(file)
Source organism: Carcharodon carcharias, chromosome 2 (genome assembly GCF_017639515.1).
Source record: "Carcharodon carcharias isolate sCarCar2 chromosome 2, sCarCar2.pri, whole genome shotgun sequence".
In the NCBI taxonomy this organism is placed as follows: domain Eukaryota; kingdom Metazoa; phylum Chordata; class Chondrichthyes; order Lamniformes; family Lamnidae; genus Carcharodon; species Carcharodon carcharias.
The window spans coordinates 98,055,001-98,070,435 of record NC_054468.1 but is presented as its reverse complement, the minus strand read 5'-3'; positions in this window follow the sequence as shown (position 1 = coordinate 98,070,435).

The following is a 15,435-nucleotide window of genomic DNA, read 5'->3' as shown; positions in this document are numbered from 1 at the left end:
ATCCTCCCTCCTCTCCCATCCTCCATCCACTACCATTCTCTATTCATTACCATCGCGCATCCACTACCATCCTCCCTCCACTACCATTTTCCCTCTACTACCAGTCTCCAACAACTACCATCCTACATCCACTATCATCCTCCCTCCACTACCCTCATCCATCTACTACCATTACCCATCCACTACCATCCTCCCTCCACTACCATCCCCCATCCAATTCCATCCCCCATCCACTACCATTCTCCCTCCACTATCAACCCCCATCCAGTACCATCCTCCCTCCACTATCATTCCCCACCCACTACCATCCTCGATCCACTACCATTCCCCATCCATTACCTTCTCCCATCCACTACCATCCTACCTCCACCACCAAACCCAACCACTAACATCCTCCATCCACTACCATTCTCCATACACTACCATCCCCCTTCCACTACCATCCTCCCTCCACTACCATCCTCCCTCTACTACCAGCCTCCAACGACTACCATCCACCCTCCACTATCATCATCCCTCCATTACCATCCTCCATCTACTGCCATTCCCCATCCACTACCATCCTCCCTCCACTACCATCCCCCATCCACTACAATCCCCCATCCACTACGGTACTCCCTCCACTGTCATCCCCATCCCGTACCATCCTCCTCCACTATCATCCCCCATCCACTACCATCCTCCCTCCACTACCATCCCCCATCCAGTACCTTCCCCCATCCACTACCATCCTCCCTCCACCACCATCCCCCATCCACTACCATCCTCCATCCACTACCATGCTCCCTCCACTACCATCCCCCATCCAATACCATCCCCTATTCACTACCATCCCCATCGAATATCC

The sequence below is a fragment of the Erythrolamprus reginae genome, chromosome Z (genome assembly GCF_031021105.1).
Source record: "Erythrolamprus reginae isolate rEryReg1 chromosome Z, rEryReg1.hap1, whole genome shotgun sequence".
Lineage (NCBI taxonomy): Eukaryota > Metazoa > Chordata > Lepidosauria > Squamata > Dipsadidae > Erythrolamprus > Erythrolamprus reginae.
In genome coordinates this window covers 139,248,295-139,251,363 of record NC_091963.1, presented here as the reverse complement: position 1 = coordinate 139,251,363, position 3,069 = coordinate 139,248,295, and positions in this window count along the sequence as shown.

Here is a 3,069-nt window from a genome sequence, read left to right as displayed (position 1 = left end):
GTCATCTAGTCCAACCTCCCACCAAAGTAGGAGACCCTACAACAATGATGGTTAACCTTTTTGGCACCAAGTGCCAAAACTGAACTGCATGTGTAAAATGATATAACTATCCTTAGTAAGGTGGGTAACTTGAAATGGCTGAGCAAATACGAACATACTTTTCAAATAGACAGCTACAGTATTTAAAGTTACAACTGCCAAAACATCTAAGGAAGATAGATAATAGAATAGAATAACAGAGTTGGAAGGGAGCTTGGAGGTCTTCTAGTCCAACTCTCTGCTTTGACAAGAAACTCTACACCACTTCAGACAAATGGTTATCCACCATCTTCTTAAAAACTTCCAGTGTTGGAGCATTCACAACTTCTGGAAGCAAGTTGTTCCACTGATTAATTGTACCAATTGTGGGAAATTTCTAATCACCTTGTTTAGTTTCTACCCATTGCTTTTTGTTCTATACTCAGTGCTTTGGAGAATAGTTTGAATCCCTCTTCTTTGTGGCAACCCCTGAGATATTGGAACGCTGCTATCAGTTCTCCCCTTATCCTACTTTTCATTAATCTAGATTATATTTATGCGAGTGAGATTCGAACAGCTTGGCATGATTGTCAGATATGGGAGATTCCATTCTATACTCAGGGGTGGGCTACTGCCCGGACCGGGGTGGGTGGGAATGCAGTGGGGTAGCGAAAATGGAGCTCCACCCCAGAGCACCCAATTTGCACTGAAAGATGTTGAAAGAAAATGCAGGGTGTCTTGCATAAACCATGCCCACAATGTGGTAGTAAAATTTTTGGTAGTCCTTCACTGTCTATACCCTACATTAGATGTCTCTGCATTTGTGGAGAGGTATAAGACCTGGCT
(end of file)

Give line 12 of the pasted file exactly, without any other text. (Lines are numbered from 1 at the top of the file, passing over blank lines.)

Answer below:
GTCATCTAGTCCAACCTCCCACCAAAGTAGGAGACCCTACAACAATGATGGTTAACCTTTTTGGCACCAAGTGCCAAAACTGAACTGCATGTGTAAAATGATATAACTATCCTTAGTAAGGTGGGTAACTTGAAATGGCTGAGCAAATACGAACATACTTTTCAAATAGACAGCTACAGTATTTAAAGTTACAACTGCCAAAACATCTAAGGAAGATAGATAATAGAATAGAATAACAGAGTTGGAAGGGAGCTTGGAGGTCTTCTAGTCCAACTCTCTGCTTTGACAAGAAACTCTACACCACTTCAGACAAATGGTTATCCACCATCTTCTTAAAAACTTCCAGTGTTGGAGCATTCACAACTTCTGGAAGCAAGTTGTTCCACTGATTAATTGTACCAATTGTGGGAAATTTCTAATCACCTTGTTTAGTTTCTACCCATTGCTTTTTGTTCTATACTCAGTGCTTTGGAGAATAGTTTGAATCCCTCTTCTTTGTGGCAACCCCTGAGATATTGGAACGCTGCTATCAGTTCTCCCCTTATCCTACTTTTCATTAATCTAGATTATATTTATGCGAGTGAGATTCGAACAGCTTGGCATGATTGTCAGATATGGGAGATTCCATTCTATACTCAGGGGTGGGCTACTGCCCGGACCGGGGTGGGTGGGAATGCAGTGGGGTAGCGAAAATGGAGCTCCACCCCAGAGCACCCAATTTGCACTGAAAGATGTTGAAAGAAAATGCAGGGTGTCTTGCATAAACCATGCCCACAATGTGGTAGTAAAATTTTTGGTAGTCCTTCACTGTCTATACCCTACATTAGATGTCTCTGCATTTGTGGAGAGGTATAAGACCTGGCT